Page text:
I left the TV off all day and thoroughly enjoyed the peace and quiet. No CNN means no anxious moments as the news crawls along the bottom of the screen. Will it get to the end of the sentence before they go to commercial? Or is this just another tease for a special interactive feature on CNN.com? It's just been too much lately, and I especially didn't want to hear any more about anthrax.
So when David dropped by this afternoon and told me that there was news, and it was news about anthrax, I got another dose of survivor guilt. Or maybe it's more the guilt of a person who's been following events so closely and can't stand to think he missed something. It'd be like missing General Hospital the day Luke and Laura finally get back together. On a slightly grander scale, of course.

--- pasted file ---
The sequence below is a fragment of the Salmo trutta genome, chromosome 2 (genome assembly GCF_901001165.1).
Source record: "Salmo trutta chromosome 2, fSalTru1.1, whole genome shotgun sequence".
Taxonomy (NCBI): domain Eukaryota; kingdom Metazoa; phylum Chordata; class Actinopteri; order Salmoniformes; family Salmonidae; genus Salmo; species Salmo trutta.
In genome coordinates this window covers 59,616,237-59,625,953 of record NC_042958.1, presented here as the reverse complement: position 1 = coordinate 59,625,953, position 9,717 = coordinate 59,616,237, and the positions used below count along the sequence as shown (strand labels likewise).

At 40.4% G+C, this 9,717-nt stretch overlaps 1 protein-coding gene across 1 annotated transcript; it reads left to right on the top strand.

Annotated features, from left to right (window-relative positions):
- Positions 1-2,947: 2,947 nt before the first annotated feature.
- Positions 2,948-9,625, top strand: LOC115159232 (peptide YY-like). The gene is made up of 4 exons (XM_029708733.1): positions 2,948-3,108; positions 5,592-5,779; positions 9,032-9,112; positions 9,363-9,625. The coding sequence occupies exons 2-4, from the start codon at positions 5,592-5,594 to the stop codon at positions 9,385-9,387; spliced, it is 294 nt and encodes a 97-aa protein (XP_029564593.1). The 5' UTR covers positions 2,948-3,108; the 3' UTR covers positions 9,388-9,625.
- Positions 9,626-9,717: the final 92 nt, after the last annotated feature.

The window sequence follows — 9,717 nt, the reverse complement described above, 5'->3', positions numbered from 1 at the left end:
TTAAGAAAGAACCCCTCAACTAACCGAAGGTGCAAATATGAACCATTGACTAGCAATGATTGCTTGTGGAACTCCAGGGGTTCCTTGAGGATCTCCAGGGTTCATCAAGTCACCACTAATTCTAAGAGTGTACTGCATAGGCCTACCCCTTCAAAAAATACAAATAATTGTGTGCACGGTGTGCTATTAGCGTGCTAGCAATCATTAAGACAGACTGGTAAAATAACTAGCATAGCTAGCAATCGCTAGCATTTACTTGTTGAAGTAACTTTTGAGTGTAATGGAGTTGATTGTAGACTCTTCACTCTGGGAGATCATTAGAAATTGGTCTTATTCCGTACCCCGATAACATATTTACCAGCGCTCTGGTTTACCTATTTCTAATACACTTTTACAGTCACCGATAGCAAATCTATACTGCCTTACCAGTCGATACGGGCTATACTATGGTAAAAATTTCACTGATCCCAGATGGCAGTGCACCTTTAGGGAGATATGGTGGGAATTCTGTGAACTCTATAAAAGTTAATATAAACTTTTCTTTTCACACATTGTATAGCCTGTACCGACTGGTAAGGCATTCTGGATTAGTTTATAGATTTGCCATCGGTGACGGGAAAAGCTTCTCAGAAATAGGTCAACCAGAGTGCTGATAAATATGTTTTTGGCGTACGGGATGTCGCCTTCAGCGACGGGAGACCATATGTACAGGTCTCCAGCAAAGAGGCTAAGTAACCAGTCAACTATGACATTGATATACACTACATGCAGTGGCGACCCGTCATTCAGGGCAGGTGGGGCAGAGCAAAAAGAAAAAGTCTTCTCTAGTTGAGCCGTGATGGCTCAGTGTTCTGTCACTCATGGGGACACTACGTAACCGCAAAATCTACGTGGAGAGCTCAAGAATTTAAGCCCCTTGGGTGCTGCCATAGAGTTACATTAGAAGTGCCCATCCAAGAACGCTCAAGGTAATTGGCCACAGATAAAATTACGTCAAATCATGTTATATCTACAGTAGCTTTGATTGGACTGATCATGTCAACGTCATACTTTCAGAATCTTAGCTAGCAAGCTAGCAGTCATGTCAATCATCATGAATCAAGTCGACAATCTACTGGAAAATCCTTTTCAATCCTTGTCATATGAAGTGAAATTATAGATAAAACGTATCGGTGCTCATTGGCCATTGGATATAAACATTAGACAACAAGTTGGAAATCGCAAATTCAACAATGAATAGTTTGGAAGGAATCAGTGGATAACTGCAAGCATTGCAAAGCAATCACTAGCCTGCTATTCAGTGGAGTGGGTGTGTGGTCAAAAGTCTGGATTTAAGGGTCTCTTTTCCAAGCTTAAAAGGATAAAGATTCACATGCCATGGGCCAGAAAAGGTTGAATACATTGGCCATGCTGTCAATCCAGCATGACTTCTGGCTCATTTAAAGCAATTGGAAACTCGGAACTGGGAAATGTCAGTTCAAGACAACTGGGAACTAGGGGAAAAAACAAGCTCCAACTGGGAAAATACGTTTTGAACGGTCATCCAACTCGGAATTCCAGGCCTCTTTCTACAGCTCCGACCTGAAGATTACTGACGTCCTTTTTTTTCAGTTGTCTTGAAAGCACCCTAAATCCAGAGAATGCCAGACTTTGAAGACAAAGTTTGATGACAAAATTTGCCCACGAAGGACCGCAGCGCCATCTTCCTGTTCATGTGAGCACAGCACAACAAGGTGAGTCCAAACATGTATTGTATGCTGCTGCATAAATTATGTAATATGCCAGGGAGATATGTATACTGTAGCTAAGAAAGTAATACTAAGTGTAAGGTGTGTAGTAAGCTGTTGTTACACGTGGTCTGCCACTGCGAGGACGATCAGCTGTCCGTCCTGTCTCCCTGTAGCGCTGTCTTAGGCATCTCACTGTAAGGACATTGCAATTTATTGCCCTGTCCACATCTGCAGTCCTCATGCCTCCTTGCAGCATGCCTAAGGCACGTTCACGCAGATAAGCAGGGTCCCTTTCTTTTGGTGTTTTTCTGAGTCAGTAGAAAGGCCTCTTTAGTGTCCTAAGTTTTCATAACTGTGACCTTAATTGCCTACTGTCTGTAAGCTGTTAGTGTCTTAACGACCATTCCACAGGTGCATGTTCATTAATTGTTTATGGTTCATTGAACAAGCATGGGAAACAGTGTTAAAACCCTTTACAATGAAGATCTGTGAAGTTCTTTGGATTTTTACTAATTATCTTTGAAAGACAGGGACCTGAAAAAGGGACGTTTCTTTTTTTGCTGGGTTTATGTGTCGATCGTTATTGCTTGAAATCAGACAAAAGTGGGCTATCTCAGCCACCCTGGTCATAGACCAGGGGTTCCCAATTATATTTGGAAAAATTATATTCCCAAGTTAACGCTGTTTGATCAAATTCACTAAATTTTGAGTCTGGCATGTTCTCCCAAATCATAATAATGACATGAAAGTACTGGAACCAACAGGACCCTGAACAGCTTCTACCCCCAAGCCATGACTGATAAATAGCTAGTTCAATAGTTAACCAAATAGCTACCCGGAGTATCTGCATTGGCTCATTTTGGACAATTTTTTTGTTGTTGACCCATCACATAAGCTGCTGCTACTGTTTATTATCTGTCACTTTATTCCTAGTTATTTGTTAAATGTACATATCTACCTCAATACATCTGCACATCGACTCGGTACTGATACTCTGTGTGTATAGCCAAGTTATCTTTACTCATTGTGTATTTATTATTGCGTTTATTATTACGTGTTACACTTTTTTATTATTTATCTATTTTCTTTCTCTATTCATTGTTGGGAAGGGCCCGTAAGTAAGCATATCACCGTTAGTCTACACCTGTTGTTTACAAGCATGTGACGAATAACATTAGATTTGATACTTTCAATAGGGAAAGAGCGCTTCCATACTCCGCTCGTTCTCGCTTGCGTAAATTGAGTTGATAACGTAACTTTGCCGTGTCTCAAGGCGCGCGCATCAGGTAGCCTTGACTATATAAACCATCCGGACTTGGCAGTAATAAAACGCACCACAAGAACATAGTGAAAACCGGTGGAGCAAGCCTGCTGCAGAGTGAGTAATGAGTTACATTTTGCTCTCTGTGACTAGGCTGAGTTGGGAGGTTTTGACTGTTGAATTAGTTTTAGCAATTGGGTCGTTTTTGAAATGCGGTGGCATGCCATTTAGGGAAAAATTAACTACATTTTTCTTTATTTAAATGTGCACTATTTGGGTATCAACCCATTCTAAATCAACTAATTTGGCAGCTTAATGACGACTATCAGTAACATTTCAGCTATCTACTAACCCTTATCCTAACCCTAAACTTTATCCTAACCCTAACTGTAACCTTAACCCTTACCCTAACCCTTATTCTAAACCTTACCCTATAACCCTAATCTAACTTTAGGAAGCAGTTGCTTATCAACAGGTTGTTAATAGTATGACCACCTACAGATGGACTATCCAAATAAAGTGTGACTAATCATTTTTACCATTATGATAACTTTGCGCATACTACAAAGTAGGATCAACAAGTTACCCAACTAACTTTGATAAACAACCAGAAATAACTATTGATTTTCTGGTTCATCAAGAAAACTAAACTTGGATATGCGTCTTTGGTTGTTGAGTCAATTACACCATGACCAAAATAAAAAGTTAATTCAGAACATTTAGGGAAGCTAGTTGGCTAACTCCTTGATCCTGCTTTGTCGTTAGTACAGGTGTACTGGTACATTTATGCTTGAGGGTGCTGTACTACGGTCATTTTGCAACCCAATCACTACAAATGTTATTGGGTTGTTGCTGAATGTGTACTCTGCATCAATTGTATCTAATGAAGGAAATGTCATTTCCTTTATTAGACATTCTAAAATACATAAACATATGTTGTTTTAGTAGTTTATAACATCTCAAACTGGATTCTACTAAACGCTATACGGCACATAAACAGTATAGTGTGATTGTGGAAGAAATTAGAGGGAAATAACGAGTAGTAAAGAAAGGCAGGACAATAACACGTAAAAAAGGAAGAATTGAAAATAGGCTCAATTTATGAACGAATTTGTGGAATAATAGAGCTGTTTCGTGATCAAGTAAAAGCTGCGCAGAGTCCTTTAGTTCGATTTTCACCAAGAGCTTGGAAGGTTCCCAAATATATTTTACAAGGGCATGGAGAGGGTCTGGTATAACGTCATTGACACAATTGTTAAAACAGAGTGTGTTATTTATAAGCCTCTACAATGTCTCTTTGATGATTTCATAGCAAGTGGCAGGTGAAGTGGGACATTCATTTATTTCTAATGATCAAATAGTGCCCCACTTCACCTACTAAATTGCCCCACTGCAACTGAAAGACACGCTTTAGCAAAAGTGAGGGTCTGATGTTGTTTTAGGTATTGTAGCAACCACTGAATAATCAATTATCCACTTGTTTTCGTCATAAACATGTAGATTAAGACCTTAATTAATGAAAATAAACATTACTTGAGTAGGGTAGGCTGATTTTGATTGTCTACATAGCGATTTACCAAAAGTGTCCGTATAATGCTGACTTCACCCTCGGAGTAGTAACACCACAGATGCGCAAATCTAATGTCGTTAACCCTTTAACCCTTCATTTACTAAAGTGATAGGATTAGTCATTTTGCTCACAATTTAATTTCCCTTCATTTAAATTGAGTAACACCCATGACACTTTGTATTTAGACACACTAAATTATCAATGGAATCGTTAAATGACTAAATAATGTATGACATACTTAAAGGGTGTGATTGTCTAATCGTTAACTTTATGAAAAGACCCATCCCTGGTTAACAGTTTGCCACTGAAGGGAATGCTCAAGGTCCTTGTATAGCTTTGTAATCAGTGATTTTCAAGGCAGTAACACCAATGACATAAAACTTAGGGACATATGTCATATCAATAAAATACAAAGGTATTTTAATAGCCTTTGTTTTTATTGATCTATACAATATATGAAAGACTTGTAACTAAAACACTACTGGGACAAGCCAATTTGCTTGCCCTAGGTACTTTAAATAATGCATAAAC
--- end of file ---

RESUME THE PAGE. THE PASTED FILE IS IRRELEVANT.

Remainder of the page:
We got to talking about the war, and the bombing, and the government, and I had to admit to him that I'm uncomfortable with giving my full, unconditional support to a policy that reminds me too much of the world the way it was when I was his age. "This is totally different," he assures me, and I agree. "We were attacked." Well, yes we were, and we have a right to defend ourselves.
The difference is that he has every confidence that the government knows exactly what it's doing. I want to feel that way, too, but I can't help having doubts. To me, in a way it'll always be 1968. I fight that notion as illogical and unproductive, but I can't completely erase it. So I watch the news, when I do watch it, with as much a critical eye as a patriotic heart. It's the curse of having lived through too much history.